On the opening track of Nick Cave and the Bad Seeds’ new album Skeleton Tree, the bandleader immediately draws allusions to the recent tragic death of his son, while blurring the line between real and fantasy.
Throughout, “Jesus Alone,” Nick Cave repeatedly utters the line, “With my voice, I am calling you” after directly calling out to a series of figures in each verse. These characters move from the whimsical “woman in a yellow dress, surrounded by the charm of hummingbirds,” to the fantastically off-putting “African doctor harvesting tear ducts.” Intermittently, there are lines in this song that seem to reference the passing of Cave’s son, who passed away earlier this year. However, despite the poignancy of events within his own life, Cave chooses to not dwell on his own personal hardships and instead includes others’ experiences of loss and misfortune. This track – which is anchored by a constant Swans-esque droning – feels mystical as Cave summons all walks of life and imagination. Cave melds together the worlds of real and fantasy throughout this album, as he conveys his thoughts on death, religion, and love.
Much like David Bowie’s album Blackstar, which came out earlier this year, Skeleton Tree’s lyrics often face death head-on. Due to the circumstances within their lives at the time, both Bowie and Cave as songwriters were certainly cognizant of their mortality throughout their respective recording processes. As a result, death is approached bluntly and hopelessly. On the song “Anthrocene,” Cave bleakly admits, “There are powers at play more forceful than we.”
The similarities between these two albums don’t stop there, either. Both Bowie and Cave’s albums employ dissonant and experimental sounds that fittingly cohabitate with the dark lyrics and subject matter of the songs. Although sometimes the instrumentals on Skeleton Tree can be hard to digest, when a sonically beautiful moment occurs, it stands out. On the spacy, synth-driven “Rings of Saturn,” Cave discloses a romantic encounter he had with a woman in a compelling way. This track also features one of the best cases of (wordless) backing vocals on the album, a musical piece that is harmonious and intimate, despite feeling concurrently distant.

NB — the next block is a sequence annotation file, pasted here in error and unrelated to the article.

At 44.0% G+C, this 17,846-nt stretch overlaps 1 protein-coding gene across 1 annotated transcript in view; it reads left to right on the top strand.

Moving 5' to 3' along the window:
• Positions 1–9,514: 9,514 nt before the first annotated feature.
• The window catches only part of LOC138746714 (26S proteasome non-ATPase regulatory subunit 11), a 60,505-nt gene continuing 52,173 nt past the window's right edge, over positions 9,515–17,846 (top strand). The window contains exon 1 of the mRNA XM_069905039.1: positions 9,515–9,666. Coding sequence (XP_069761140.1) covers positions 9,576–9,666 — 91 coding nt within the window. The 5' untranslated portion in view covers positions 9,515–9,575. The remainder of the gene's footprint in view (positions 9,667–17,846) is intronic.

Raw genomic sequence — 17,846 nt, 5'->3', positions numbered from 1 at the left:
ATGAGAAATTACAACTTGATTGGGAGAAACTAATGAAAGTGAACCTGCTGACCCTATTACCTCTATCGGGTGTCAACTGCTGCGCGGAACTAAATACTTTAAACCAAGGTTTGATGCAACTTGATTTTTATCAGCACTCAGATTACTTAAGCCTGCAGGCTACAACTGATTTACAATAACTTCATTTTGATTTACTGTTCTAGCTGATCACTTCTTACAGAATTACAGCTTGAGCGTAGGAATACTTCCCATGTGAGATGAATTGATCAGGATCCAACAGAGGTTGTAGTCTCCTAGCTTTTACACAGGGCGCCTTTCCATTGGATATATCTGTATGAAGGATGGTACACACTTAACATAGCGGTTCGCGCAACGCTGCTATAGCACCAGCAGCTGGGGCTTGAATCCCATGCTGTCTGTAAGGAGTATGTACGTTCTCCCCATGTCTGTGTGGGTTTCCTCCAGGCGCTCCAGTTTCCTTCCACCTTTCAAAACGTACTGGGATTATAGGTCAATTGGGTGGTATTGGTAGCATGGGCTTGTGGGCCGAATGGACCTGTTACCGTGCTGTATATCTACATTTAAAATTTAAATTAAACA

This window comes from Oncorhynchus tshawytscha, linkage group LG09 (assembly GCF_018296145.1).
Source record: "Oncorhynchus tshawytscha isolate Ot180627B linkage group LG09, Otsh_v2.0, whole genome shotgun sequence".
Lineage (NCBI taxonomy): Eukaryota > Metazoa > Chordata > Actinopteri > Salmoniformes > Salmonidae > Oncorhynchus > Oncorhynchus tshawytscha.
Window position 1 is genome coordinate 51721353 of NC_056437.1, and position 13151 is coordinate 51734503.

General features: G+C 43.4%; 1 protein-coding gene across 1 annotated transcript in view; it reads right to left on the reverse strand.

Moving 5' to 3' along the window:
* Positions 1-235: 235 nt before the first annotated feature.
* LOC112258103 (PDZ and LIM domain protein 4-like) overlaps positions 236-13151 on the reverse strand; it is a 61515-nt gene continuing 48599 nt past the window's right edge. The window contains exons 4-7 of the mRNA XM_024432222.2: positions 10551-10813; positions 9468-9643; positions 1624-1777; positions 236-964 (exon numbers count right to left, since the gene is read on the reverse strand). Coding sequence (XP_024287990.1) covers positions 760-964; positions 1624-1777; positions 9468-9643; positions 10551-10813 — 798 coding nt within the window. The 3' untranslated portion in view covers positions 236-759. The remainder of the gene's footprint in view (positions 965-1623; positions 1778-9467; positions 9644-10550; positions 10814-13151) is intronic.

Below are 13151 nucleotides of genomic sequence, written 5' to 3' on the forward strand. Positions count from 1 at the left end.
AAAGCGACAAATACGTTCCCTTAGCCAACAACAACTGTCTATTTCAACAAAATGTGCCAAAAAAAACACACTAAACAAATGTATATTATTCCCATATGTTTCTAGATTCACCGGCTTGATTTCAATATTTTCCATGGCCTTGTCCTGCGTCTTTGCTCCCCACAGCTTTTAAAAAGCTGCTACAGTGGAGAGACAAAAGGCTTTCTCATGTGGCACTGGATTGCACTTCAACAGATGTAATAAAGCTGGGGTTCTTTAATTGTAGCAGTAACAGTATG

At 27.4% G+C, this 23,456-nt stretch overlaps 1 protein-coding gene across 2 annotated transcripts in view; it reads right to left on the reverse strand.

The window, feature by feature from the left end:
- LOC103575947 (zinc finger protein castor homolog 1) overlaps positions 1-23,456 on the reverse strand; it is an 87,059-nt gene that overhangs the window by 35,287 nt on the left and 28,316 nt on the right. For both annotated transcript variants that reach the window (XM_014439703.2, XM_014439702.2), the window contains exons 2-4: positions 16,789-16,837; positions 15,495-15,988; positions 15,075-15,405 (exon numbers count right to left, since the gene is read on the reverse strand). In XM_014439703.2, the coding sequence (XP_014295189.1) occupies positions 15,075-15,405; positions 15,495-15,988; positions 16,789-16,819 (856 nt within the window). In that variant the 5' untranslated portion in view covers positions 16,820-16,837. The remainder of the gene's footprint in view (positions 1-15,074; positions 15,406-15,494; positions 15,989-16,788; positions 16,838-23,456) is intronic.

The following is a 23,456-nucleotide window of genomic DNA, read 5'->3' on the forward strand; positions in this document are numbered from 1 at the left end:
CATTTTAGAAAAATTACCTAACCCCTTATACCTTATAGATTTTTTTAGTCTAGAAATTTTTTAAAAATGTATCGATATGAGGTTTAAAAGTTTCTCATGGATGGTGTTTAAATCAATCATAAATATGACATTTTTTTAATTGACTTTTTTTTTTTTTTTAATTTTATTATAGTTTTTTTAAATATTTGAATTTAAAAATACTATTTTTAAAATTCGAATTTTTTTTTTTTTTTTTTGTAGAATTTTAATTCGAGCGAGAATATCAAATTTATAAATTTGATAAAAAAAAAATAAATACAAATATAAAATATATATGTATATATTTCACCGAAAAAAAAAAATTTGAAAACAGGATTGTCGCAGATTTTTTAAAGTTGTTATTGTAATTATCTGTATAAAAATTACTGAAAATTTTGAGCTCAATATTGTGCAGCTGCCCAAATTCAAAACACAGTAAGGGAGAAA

The accounts of romance and lust on Skeleton Tree, however, are frequently intertwined with despair and desperation. On the track, “I Need You,” an emotionally powerful highlight of the album, Cave starts by proclaiming that, “When you’re feeling like a lover, nothing really matters anymore.” If taken out of context, that line could be featured in any popular love song. Yet, as this track progresses, Cave begins to sporadically recall the loss of his son and how that void has affected his entire life, including his love life. Even when Cave is catching the eye of a woman in a “red dress” or simply “standing in the supermarket,” as the song says, the loss of his son has tainted his ability to look positively on anything. The emotion on this song is so palpable that when Cave exclaims the words, “I need you,” it’s chillingly convincing. He does not just miss his son or want him back; he needs him, and no woman or material can replace that absence. Frankly, nothing really matters to him anymore.
Nick Cave has a tendency to fall back on poetic themes instead of lingering on events that are concrete or personal. As a result, he enters himself into multiple narratives throughout this album, but it is never easy to tell if the scenes that he has laid out are completely real at all or if he has created his own story– albeit a dark and twisted one.
For an album that is so incredibly cinematic and specific in its lyricism, it’s impressive how universal Skeleton Tree feels. Even after multiple listens, the songs on this album are still capable of eliciting an emotional response, despite the high potential for listeners to find no relevancy in the lyrics. Most of those emotions come from the sense that Cave has become a piece of his own poetry. A man who has had a long and successful career of making songs about death and loss, has now faced those elements himself.
Skeleton Tree is the sixteenth album by Nick Cave and the Bad Seeds, and while a lot of the lyricism has remained the same on the surface over the years, there is a new dynamic on this album that makes it more substantial than ever.
Favorite tracks: “Rings of Saturn” and “I Need You”